This section is from the book "The International Cook Book", by Alexander Filippini. Also available from Amazon: The international cook book; over 3,300 recipes gathered from all over the world, including many never before published in English. With complete menus of the three meals for every day.
Olives Anchovies (141)
Shad Roe, Seville
Potatoes, Persillade (63)
Boiled Fowl, Indienne
Roast Beef (126)
Dandelion Salad (606)
Cocoanut Pudding (274)
Procure forty-eight large fresh mussels, wash thoroughly and place in a saucepan with one and a half quarts water and six branches parsley, boil for fifteen minutes, drain on a sieve and keep the broth. Remove the mussels from the shells and finely chop them up. Heat one ounce of butter in a saucepan, add two ounces flour, stir well with a wooden spoon while heating for two minutes, then add the mussels, broth and a pint and a half milk. Season with a teaspoon salt, two saltspoons cayenne pepper and one saltspoon grated nutmeg; mix for two minutes, then let boil for five minutes. Skim the scum from the surface, add half ounce butter in small bits and a half gill cream; mix well for two minutes, strain through a Chinese strainer into a basin, then through a cheesecloth into a soup tureen, and serve with bread croutons (No. 23) separately.
Cut into very fine one-inch julienne strips a small, very red carrot, one medium, white onion and one green pepper; place in a large frying pan with half ounce butter, place the roes on top of vegetables, season with a teaspoon salt and two saltspoons white pepper. Cover the roes with a plate, and let sweat beside a brisk fire for ten minutes. Moisten with a half gill white wine, half gill demi-glace (No. 122) and half gill tomato sauce (No. 16), adding a saltspoon Spanish saffron. Cover again with the plate and set in the oven for thirty-five minutes. Remove, take up the roes with a skimmer, dress on a hot dish, add six finely minced canned mushrooms and six cooked shrimps cut in small pieces to the sauce, lightly mix, boil for four minutes; add half ounce good butter in small bits, lightly mix again, pour the sauce over the roes and serve.
Cut off the head and feet of a tender, three-and-a-half-pound fowl. Singe, draw, keeping the liver and heart. Brown in a small frying pan half a small white onion, finely chopped up, with a teaspoon butter, then place the onion in a bowl. Finely chop the liver and heart, and add to the bowl with half ounce finely chopped fresh beef marrow, three tablespoons bread crumbs, two tablespoons milk and one raw egg. Season with half teaspoon curry powder, three saltspoons salt and a saltspoon thyme. Mix well, stuff the fowl with this force, neatly truss, lay it in a saucepan and pour in sufficient cold water to cover the bird, adding one carrot, one onion, two leeks, three branches celery and two branches parsley. Season with a tablespoon salt and a teaspoon curry powder, cover the pan and let boil for one hour. Remove all the vegetables from the pan, add six ounces raw rice, cover the pan again and set in the oven for forty minutes. Remove, dress the rice on a large hot dish, untruss the fowl and lay it on the rice, pour a curry sauce (No. 54) over and serve.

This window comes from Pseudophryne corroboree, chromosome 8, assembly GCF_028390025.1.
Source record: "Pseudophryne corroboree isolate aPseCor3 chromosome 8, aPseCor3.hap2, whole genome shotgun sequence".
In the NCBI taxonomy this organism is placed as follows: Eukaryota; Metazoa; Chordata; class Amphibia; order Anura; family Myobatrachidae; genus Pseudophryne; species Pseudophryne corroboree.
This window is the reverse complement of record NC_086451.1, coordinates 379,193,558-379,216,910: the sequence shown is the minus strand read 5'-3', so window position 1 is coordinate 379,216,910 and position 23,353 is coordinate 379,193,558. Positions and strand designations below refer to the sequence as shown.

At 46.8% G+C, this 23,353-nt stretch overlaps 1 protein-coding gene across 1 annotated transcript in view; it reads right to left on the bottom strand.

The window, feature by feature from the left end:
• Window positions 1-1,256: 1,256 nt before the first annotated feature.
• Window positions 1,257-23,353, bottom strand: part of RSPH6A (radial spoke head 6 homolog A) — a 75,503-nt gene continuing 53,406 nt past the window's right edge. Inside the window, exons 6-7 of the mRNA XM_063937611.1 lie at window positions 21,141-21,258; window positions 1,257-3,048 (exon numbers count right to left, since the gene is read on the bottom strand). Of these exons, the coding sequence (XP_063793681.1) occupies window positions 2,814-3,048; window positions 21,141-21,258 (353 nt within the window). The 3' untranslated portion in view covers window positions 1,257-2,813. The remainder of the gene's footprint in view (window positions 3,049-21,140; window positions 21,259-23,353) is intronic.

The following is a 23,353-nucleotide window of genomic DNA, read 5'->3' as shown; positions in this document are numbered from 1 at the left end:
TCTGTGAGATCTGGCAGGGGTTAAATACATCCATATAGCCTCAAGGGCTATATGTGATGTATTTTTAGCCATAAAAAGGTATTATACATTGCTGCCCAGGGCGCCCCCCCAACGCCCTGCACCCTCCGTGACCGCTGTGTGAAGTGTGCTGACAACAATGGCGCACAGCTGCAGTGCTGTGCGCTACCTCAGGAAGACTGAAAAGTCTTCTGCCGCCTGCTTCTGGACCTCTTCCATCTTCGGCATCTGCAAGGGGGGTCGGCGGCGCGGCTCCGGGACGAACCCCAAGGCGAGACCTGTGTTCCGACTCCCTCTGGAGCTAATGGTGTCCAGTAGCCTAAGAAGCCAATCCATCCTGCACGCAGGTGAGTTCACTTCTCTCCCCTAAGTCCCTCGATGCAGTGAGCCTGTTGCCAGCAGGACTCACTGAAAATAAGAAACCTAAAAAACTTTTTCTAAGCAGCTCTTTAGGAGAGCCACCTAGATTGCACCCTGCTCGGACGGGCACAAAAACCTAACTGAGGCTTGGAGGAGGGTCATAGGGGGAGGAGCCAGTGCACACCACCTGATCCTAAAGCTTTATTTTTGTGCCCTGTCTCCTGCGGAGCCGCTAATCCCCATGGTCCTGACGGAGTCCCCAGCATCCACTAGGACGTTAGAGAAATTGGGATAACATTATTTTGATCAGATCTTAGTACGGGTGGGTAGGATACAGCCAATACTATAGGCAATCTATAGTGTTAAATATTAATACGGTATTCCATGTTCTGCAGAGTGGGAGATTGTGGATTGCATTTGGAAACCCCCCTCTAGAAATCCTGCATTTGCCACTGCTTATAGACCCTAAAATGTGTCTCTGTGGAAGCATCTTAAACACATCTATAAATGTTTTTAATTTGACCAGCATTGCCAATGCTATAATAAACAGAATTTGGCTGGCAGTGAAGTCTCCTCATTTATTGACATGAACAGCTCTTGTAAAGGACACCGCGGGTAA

Cut off the stalks and under leaves of three good-sized young French artichokes. Trim the sharp points with scissors, then plunge in a small saucepan with a quart water and boil for ten minutes. Drain on a sieve and let cool off. Remove the inner leaves and scoop out the artichokes. Brown six finely chopped shallots in a teaspoon butter for three minutes. Grate two ounces larding pork and hash six heads of mushrooms. Place shallots, pork and mushrooms in a bowl, adding a teaspoon freshly chopped parsley and quarter teaspoon chopped chives; add one level teaspoon flour and a tablespoon butter, season with two saltspoons salt, one saltspoon white pepper and a saltspoon grated nutmeg. Mix well, and with this fill up the artichokes evenly. Arrange a thin slice fat pork on top of each, tie them with string to their perfect forms, line the bottom and sides of a saucepan with thin slices larding pork, lay in the artichokes, pour a teaspoon oil on top of each and add to the pan two branches parsley and a clove sound garlic. Season with two saltspoons each salt and pepper, moisten with a gill white wine and half pint white broth (No. 701). Cover the pan and set in the oven for forty minutes, frequently basting with its juice.
Remove, dress the artichokes on a hot dish, untie and remove the slices of lard. Strain the gravy into another saucepan, skim all the fat from the surface and add one and a half gills demi-glace (No. 122). Reduce the sauce on an open fire to one gill, then pour it over the artichokes and serve.
Peel, core and cut into small dice pieces two very sound apples. Crack eight fresh eggs in a bowl, add a half gill cream, season with a saltspoon salt and a tablespoon sugar. Beat up with a fork for two minutes. Heat a teaspoon butter in a frying pan, add the apples and briskly fry them for five minutes, tossing once in a while; drop in the eggs, mix with a fork for two minutes, let rest for half a minute; fold up the two opposite sides to meet in centre, let rest for one minute, then turn it out on a hot dish; sprinkle two tablespoons sugar and pour a good quarter gill rum over, set fire to the rum and serve.